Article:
Material Minds: Digital Ceramic Printing in MVRDV’s Glass Farm

© Persbureau van Eijndhoven

If you search the web for information on MVRDV’s Glass Farm, you’ll find plenty of people writing about the project’s 33-year history, and about its context in the small town of Schijndel. You’ll even find plenty of people theorizing on the nature of those walls, and the relationships between image and authenticity and between modern technology and modest tradition. But strangely, you’ll find almost no information on how the project made use of Digital Ceramic Printing, a relatively new process which was able to handle the many colors, variable transparency and fine tolerances required to display an entire farmhouse facade across a thousand panels.

In this new installment of our Material Minds series, presented by ArchDaily Materials, we spoke to MVRDV‘s project leader on the Glass Farm Gijs Rikken, and to Niv Raz, an Architect at Dip-Tech – the company who produces the printers, ink, software and support required for the process.

“Weight, Pride and Creativity” in Daniel Elis Karlsson and Pauline Algeröd’s “Bärande Möte”

© Daniel Elis Karlsson

In the the former shipbuilding city of Gothenburg on Sweden’s west coast stands Daniel Ellis Karlsson and Pauine Algeröd’s “Bärande Möte,” a glass and concrete wind shelter and pavilion.

beams are suspended in midair by load-bearing glass walls, inverting the traditional structural hierarchy between the two and allowing uninterrupted river views. Read more about the project and view selected images after the break.

“Why Are There Not Skyscrapers with a 100-Foot Curtain Wall of Art Glass?”

© Flickr CC user Aidan McRae Thomson

Most contemporary architects probably don’t spend too long thinking about stained in their everyday practice – and for the “art ” industry, that’s becoming a big problem. In a fascinating article for the Wall Street Journal, Timothy W Martin carefully examines an industry that has been in decline for decades, ever since glass designer Kenneth von Roenn warned them in a 1970s conference speech that it was “time to jump ship” and diversify from their work in religious buildings.

UK Start-Up Hopes to Manufacture World’s First Intelligent All-Glass Living Suite

A proposal for the Photon House, a large scale variation of the Photon Space for permanent living. Image Courtesy of The Photon Project

UK start-up company The Photon Project has announced its plan to launch the Photon Space, the world’s first intelligent all- living unit. Motivated by the major positive benefits that natural light can have on our energy levels, sleep pattern and overall health, the goal of the Photon Space is to create a dwelling that allows its occupants a maximum connection to the outside world.

Posited as an ideal addition to hotels, spas, health retreats, medical centres, and other resorts, the skin of the Photon Space is made of smart glass supported by curving glass beams, switching from transparent to opaque in seconds with the help of an iPhone app.

Material Masters: Glass is More with Mies van der Rohe

To celebrate the first anniversary of our US Materials Catalog, this week ArchDaily is presenting a three-part series on “Material Masters,” showing how certain materials have helped to inspire some of the world’s greatest architects.

Mies van der Rohe, famous for his saying “less is more,” was one of the preeminent modernist architects, well known for pioneering the extensive use of in buildings. His works introduced a new level of simplicity and transparency, and his buildings were often referred to as “skin-and-bones” architecture for their emphasis on steel structure and enclosure. In addition to , was a major influence for many architects of the modernist movement and reshaped the way we think about and define space. Today, glass has become one of the most used building materials, but its early architectural expression is perhaps best exemplified in the works of Mies.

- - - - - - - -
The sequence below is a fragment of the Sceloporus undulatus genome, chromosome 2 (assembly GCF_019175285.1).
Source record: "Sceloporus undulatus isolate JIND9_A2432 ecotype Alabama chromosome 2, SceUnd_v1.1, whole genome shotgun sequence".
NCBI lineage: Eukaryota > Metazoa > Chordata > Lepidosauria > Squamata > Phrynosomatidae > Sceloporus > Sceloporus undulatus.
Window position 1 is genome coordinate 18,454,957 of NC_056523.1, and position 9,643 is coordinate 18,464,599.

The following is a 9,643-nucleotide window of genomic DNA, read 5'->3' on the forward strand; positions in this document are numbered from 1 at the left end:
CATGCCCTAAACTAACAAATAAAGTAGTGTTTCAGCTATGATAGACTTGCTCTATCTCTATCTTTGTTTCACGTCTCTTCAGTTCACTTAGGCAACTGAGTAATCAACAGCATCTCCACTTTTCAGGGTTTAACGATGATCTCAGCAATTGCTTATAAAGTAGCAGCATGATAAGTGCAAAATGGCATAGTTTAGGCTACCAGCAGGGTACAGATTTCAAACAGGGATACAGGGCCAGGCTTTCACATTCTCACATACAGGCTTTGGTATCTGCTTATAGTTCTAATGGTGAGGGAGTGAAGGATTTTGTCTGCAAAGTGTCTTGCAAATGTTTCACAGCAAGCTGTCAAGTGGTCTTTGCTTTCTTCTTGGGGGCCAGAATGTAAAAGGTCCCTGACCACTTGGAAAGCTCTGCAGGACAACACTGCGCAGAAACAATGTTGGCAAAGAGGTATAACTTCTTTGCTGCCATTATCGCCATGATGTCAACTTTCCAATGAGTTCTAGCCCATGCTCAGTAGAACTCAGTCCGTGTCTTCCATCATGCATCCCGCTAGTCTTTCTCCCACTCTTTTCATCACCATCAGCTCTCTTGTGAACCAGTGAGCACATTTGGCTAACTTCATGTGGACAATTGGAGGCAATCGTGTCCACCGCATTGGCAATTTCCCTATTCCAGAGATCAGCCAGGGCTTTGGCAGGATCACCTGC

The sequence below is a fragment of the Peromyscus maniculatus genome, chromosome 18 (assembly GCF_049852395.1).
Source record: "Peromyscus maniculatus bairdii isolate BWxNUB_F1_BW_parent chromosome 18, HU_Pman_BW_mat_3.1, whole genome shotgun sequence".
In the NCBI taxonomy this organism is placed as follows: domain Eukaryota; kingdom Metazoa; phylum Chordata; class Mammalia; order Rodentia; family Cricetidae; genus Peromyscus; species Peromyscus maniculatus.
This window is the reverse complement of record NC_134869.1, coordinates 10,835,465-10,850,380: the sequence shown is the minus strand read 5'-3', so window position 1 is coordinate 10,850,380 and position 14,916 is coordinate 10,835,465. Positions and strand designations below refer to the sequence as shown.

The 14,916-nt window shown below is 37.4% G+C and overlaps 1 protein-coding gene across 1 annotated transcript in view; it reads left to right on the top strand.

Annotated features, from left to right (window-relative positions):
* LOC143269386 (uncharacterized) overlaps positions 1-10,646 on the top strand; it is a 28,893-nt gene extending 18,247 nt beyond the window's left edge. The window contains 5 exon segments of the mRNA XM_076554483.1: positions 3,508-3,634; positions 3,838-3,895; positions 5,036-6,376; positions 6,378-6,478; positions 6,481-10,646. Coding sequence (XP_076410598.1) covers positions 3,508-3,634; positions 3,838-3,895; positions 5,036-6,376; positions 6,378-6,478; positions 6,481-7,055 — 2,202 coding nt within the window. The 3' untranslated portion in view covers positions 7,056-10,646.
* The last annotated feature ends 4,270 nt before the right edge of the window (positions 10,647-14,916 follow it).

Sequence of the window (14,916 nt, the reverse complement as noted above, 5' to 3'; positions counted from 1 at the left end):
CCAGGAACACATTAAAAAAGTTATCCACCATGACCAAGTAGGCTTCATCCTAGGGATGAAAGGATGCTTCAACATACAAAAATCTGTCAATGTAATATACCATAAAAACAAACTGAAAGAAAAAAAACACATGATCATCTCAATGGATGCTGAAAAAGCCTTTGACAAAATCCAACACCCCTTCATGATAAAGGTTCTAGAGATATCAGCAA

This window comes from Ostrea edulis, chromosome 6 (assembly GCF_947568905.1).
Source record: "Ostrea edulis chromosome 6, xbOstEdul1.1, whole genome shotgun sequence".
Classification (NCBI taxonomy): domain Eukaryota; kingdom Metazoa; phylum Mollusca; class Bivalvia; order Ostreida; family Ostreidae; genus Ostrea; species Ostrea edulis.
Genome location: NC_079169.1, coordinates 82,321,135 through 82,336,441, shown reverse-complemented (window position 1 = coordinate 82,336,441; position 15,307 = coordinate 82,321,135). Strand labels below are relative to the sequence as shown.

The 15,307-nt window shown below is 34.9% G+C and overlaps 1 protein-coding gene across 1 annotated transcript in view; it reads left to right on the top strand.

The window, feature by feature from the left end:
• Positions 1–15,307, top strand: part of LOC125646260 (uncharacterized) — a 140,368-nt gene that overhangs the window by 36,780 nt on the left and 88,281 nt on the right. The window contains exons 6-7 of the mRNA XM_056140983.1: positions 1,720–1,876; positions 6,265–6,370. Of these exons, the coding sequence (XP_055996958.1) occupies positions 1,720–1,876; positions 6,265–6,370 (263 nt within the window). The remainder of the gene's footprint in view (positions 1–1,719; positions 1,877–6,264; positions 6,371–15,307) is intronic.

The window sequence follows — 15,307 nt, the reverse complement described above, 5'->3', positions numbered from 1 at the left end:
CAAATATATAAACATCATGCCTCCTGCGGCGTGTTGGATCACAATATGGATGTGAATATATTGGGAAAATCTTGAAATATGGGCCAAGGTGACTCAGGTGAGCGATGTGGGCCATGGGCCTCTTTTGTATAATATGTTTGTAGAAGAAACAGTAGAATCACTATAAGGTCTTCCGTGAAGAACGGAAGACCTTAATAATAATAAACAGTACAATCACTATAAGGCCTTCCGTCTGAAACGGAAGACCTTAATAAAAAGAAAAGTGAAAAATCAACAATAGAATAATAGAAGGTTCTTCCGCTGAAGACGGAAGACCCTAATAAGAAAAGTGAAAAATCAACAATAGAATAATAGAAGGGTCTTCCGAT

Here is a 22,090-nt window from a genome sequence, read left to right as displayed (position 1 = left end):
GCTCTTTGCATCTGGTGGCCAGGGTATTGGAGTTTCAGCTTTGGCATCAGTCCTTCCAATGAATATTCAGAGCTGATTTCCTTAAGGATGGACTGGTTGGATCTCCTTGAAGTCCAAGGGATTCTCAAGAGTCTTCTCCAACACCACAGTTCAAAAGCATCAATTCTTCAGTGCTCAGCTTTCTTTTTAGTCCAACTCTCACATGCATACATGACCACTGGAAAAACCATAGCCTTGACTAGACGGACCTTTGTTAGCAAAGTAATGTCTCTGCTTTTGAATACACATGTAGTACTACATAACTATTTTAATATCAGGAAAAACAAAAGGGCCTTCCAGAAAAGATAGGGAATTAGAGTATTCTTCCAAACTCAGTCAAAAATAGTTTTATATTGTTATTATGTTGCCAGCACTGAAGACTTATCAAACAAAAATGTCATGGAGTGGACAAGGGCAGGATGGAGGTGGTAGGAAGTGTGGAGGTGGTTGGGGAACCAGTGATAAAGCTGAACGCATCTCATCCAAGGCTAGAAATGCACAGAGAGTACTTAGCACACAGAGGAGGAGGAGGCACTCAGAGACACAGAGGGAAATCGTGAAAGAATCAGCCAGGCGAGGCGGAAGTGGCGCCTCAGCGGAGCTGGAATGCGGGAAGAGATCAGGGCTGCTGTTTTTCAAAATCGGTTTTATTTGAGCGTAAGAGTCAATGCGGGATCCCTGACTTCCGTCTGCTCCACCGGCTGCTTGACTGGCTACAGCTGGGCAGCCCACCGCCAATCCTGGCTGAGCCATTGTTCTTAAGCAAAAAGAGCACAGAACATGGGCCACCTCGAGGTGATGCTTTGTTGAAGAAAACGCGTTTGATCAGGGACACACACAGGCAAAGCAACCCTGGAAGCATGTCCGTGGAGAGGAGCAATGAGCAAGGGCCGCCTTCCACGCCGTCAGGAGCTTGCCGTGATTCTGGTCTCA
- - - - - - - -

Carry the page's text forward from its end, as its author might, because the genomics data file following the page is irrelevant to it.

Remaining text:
Cristina Parreño Investigates the Tectonics of Transparency With Glass Wall Prototype

© Jane Messinger

Architect and MIT Lecturer Cristina Parreño has created this new prototype for a self-supporting glass facade, entitled “The Wall.” The design is the first in Parreño’s “Tectonics of Transparency,” a series of planned prototypes that will “explore the relationship between formal design, spatial perception, structural efficiency and systems of fabrication.”

More details about Parreño’s prototype after the break

Norman Foster’s Interview with The European: “Architecture is the Expression of Values”

Campus 2 / Foster + Partners. Image © City of Cupertino

Berlin-based editor of The European Magazine has shared with us his interview with Norman Foster on the role of architecture in today’s society. 

The European: Lord Foster, architects design buildings that will characterize cities for decades or even centuries to come. How difficult is it to design buildings for an unknown future?

Foster: Flexibility is a key consideration. We design with an awareness that circumstances will change – that a building’s context will evolve; it may be used in different ways and will need to incorporate new technologies that we cannot yet predict.

The complete interview, after the break. 

Amsterdam’s Glass Music Hall Faces Demolition, Seeks Home

Courtesy of Octatube

A mere twenty-five years after its inauguration, the Music Hall at the former Exchange of Berlage in Amsterdam is looking for a new home, where it will be relocated and reassembled for free. The innovative space, originally designed for the Dutch Chamber Music Orchestra, has garnered international attention and multiple awards, but sadly no longer meets the needs of the facility. 

Designed by architect Pieter Zaanen and structural designer Mick Eekhout, the Glass Music Hall sits in the center of an existing space, defying stereotypes about what glass can do. Being a hard material, the reverberation time in a blunt glass hall would be approximately 5 seconds. However, this number was brought down to 1 or 2 seconds in this instance, proving glass can be used to create a fantastical acoustical environment. 

How Safe Are Glass Skyscrapers Really?

The Willis Tower’s Glass Balcony. Image Courtesy of Jared Newman, DesignCrave.com